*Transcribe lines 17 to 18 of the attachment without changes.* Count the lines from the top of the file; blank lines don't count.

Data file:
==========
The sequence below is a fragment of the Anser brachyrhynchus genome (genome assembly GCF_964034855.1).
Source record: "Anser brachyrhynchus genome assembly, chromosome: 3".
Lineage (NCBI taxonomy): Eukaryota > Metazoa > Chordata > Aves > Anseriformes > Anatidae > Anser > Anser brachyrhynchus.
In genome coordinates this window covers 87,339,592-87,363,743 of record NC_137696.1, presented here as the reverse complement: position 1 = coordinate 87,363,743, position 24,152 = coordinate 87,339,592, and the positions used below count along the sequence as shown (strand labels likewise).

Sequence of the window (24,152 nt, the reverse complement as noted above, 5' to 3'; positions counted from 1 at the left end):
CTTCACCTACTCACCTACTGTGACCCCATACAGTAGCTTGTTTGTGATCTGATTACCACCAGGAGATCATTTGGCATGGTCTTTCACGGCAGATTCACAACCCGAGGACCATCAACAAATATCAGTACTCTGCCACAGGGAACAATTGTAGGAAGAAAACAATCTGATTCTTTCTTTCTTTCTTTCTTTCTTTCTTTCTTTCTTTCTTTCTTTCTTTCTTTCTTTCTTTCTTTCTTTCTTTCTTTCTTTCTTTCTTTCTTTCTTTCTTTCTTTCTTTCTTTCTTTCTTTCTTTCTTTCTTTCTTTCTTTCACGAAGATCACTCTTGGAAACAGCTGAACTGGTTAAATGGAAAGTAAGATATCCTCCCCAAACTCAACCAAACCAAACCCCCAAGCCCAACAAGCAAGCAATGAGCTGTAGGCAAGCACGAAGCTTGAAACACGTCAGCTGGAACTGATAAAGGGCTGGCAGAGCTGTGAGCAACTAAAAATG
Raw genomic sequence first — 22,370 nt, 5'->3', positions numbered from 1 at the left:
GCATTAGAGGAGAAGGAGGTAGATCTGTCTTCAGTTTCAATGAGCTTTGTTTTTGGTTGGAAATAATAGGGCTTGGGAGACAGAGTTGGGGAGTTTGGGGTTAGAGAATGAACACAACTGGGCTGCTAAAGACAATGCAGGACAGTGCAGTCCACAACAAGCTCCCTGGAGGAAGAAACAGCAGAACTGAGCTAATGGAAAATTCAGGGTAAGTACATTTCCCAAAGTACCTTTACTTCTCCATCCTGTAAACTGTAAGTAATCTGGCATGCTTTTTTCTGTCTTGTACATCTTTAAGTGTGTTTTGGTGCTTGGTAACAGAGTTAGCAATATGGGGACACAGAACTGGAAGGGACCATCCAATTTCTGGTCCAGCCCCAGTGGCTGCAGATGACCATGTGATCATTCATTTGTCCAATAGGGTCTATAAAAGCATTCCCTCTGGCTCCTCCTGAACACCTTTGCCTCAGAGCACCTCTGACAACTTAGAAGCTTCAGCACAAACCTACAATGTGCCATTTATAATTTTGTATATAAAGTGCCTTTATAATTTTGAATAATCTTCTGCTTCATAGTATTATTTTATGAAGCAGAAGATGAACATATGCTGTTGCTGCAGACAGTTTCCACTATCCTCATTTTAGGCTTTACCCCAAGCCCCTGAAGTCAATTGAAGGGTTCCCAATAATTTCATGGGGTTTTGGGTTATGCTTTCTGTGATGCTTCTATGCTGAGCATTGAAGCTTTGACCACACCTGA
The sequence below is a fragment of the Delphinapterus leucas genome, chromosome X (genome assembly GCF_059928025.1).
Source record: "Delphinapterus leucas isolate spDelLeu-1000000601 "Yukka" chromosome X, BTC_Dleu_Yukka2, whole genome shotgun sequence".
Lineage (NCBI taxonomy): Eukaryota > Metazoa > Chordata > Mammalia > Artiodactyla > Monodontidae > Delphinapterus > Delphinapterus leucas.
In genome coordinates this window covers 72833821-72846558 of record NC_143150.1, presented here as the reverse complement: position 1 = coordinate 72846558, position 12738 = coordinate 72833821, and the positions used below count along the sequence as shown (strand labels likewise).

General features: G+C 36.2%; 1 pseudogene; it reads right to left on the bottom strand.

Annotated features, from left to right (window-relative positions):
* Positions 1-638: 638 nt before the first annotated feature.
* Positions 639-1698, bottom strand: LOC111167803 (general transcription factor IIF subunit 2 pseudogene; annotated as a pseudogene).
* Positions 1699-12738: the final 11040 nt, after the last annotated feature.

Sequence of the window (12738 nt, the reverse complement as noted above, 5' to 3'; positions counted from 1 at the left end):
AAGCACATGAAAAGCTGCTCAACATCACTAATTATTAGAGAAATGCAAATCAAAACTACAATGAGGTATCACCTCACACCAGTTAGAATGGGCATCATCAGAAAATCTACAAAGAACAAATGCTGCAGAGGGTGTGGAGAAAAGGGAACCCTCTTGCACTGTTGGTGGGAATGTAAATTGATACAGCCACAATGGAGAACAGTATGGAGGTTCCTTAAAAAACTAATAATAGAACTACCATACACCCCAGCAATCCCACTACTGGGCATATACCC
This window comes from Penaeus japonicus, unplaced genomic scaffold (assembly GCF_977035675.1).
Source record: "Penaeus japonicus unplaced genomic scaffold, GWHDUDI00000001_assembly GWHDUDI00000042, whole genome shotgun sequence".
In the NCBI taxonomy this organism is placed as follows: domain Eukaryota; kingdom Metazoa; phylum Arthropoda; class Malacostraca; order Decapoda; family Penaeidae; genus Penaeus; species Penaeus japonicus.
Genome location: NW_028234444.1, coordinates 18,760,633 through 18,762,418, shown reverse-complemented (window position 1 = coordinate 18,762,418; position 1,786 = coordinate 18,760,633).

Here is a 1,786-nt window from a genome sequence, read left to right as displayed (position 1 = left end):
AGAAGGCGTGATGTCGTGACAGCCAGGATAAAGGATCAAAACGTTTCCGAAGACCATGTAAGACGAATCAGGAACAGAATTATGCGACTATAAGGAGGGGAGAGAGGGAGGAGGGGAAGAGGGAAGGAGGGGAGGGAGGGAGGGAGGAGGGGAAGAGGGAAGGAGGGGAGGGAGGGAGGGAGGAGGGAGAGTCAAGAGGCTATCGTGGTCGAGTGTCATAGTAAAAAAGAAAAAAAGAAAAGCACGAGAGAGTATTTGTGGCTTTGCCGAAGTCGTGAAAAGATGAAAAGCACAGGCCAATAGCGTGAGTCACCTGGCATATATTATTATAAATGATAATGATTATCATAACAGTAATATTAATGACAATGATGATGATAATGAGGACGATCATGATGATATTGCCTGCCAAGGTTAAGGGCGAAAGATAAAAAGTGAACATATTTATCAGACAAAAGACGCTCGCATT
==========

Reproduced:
* Positions 1699-12738: the final 11040 nt, after the last annotated feature.

Sequence of the window (12738 nt, the reverse complement as noted above, 5' to 3'; positions counted from 1 at the left end):